Jellyfish Safety

Jellyfish Safety

Jellyfish, vary in both harmful and harmless varieties, and are a very common sight along our local coastlines and one of the effects of climate change is the increase in the water temperature in the Med which is nice for bathers, but this is also causing an increase in the number of jellyfish in the area.

Jellyfish have been around for millions of years, even before dinosaurs lived on the Earth. Pulsing along on our ocean currents, these jelly-like creatures can be found in waters both cold and warm, deep and shallow and along coastlines, too. Some jellyfish are clear, but others are vibrant colours of pink, yellow, blue and purple. They can be bioluminescent, too, which means they produce their own light!

They are normally in swarms, making them easily seen and, in theory at least, easily avoided. Jellyfish are normally to be found between 20 and 40 miles from the coast where the waters are warmer and saltier,  However, summer weather will bring them in much closer to shore, when people are bathing, so sting numbers increase dramatically.

The numbers of jellyfish in any given year are dependent on several factors. A warm, dry winter and spring inland, for example, will normally lead to a high build-up of jellyfish at sea. However, when freshwater river input into the sea is lower due to lack of rain, salinity increases and this allows them to breach the barrier. Other factors include winds and sea currents as jellyfish just drift along in the currents.

Information about Beaches in Benidorm and The best Beaches on the Costa Blanca

Jellyfish safety App Available

Medusapp allows anyone to warn of sighting of a jellyfish and offer in real time a map of the places where their presence is detected.

Links to the App can be found here and are in English as well

Jellyfish Safety, Medusapp

Medusapp logo

Stay safe on the beaches always follow the life guards warning flag system.

Medusapp allows you to send both the photo of the species and the abundance and estimated size, data that is published on a map on and which can also be accessed from the application itself. The user can send a photo of the jellyfish, in the case of sightings; and in the bites, you can also send them, also explaining how long it has been since it was produced or type of species that has bitten you.

In addition, it is able to notify the user if there have been sightings in recent days within a radius of 5 km from their position, being able to generate a quick global report on the situation maps . "It is also possible to consult the sightings in any range of dates and / or species desired,"

A sketch of the human body has also been added , which helps indicate the bite area, new maps, as well as filters that make navigation through the application more accessible and friendly. 

Didactic and first aid guide

The new version of Medusapp also has a didactic guide and images of the main jellyfish and an interactive first aid guide, with recommendations in case of bites/stings depending on the species. All this information comes from the LIFE Cubomed project, in which César Bordehore, a researcher at the UA, participates, together with personnel from the Institute of Marine Sciences of the CSIC in Barcelona.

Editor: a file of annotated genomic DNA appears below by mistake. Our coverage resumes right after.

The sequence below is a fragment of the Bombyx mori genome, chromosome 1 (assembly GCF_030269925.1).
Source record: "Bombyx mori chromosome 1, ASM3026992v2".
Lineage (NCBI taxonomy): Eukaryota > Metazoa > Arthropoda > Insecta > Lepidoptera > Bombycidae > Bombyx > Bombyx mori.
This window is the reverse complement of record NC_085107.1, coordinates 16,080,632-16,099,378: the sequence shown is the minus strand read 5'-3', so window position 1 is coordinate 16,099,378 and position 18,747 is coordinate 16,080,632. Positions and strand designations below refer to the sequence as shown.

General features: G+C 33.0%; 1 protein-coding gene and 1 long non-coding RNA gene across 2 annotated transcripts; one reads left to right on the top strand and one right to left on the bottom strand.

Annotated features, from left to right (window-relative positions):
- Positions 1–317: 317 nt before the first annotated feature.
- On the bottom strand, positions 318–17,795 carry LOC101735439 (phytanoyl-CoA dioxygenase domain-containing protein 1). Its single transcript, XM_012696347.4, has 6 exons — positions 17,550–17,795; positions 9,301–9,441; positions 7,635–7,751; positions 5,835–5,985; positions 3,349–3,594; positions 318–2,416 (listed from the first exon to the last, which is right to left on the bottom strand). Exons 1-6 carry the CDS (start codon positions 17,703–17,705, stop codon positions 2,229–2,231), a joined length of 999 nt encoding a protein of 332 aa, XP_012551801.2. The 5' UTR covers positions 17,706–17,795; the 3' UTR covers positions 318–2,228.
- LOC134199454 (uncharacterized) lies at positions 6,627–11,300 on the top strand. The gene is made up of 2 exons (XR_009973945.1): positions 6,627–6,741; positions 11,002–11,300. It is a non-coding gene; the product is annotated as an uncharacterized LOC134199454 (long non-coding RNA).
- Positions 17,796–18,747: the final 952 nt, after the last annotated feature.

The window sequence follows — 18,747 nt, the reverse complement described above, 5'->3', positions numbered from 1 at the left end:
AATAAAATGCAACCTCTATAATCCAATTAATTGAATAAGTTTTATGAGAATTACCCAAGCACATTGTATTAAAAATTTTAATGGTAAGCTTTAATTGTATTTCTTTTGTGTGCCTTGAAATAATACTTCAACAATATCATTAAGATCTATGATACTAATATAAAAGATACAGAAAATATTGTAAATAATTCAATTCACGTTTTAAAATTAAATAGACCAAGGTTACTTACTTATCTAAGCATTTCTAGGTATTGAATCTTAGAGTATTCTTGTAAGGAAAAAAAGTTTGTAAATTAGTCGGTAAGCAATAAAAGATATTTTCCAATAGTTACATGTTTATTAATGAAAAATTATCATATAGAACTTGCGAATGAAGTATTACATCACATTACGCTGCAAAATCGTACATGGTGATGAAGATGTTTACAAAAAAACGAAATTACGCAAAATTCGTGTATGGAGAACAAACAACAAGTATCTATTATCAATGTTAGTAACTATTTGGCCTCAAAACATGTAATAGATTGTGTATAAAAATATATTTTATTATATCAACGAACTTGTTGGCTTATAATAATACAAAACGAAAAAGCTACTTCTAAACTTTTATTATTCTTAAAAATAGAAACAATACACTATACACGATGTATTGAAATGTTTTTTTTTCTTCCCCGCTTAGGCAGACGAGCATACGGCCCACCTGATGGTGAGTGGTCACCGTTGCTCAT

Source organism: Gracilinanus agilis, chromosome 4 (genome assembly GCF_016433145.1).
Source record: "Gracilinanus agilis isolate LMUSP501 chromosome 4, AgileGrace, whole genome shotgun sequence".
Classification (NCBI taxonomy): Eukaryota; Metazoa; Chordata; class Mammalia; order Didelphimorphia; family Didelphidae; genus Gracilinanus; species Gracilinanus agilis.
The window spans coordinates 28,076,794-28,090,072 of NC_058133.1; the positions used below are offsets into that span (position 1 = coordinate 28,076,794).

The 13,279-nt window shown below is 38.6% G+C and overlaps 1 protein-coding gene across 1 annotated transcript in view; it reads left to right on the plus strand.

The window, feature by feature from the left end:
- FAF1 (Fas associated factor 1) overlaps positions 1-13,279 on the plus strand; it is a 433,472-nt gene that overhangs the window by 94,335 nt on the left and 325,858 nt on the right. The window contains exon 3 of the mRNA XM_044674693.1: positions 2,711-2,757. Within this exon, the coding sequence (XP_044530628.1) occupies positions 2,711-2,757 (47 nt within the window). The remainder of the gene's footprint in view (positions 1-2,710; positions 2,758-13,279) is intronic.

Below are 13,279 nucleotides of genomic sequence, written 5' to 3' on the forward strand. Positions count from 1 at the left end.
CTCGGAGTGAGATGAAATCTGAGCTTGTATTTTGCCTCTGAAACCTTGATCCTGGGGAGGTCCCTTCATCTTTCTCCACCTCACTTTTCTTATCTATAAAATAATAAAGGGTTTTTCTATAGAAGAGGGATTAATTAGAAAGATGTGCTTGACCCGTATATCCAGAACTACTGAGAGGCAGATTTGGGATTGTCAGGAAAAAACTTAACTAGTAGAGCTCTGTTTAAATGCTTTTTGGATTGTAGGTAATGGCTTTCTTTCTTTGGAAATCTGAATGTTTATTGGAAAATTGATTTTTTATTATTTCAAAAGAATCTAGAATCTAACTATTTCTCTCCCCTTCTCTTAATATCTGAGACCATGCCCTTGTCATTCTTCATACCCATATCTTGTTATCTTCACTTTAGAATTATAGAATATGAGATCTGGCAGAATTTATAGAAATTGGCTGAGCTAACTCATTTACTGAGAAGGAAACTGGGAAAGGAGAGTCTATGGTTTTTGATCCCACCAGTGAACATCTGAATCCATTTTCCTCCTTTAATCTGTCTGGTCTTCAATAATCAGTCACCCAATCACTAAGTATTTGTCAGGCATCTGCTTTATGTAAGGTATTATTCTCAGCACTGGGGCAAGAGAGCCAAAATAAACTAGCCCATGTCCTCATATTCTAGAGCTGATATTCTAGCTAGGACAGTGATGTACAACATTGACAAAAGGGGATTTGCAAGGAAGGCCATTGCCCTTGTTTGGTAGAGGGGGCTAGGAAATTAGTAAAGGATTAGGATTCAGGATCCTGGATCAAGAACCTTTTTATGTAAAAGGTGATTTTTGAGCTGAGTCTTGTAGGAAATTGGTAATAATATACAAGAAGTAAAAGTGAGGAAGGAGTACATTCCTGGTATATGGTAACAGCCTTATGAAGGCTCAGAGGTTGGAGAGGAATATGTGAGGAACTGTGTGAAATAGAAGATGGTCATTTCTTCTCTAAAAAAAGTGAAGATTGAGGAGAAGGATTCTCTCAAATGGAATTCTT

Medusapp is available for both Android and iOS, and it works both online and offline in case there is no coverage or it is preferred to send from WiFi coverage once the information is collected.

Beach Safety

If you see this flag flying on the beach, do not enter the water, it may also be seen as just a purple flag and means the presence of possible dangerous marine life.

Jellyfish safety

Jellyfish that can be found in the Mediterranean sea

The Portuguese man-of-war

June 2019 2 of Benidorm´s beaches were closed for a short while due to the sighting of 2 Portuguese man o war

This is very often mistaken for a jellyfish. Not only is it not a jellyfish, it’s not even an “it,” but a “they.” The Portuguese man-of-war is a siphonophore, an animal made up of a colony of organisms working together.

When a man o’ war stings, its long tentacles release thousands of microscopic venom-injecting capsules called nematocysts. On contact with skin, the nematocysts deliver a toxic chemical cocktail into its victim. The effects of this venom can range from mild to life threatening, but typically include immediate pain that can last upwards of 15 to 20 minutes. In more severe cases, a sting can trigger chest pain, difficulty breathing, and even death.

Jellyfish Safety, Portuguese man of war

If you are stung the main thing is to remove the remains of tentacles with tweezers or a plastic card, without rubbing, and inactivate the stinging cells that could remain on the skin with a mixture of bicarbonate and seawater," recalls the expert in marine ecology of the UA.

Experiments show that the best way to treat a sting from a man o’ war is to rinse the wound with vinegar to remove any residual stingers or bits of tentacle left on the skin, and then immerse the wound in hot water—ideally at a temperature of 113 degrees F (45 degrees C)—for 45 minutes. A hot pack will substitute nicely for the hot water, even a quick, 30-second wash of diluted vinegar will help.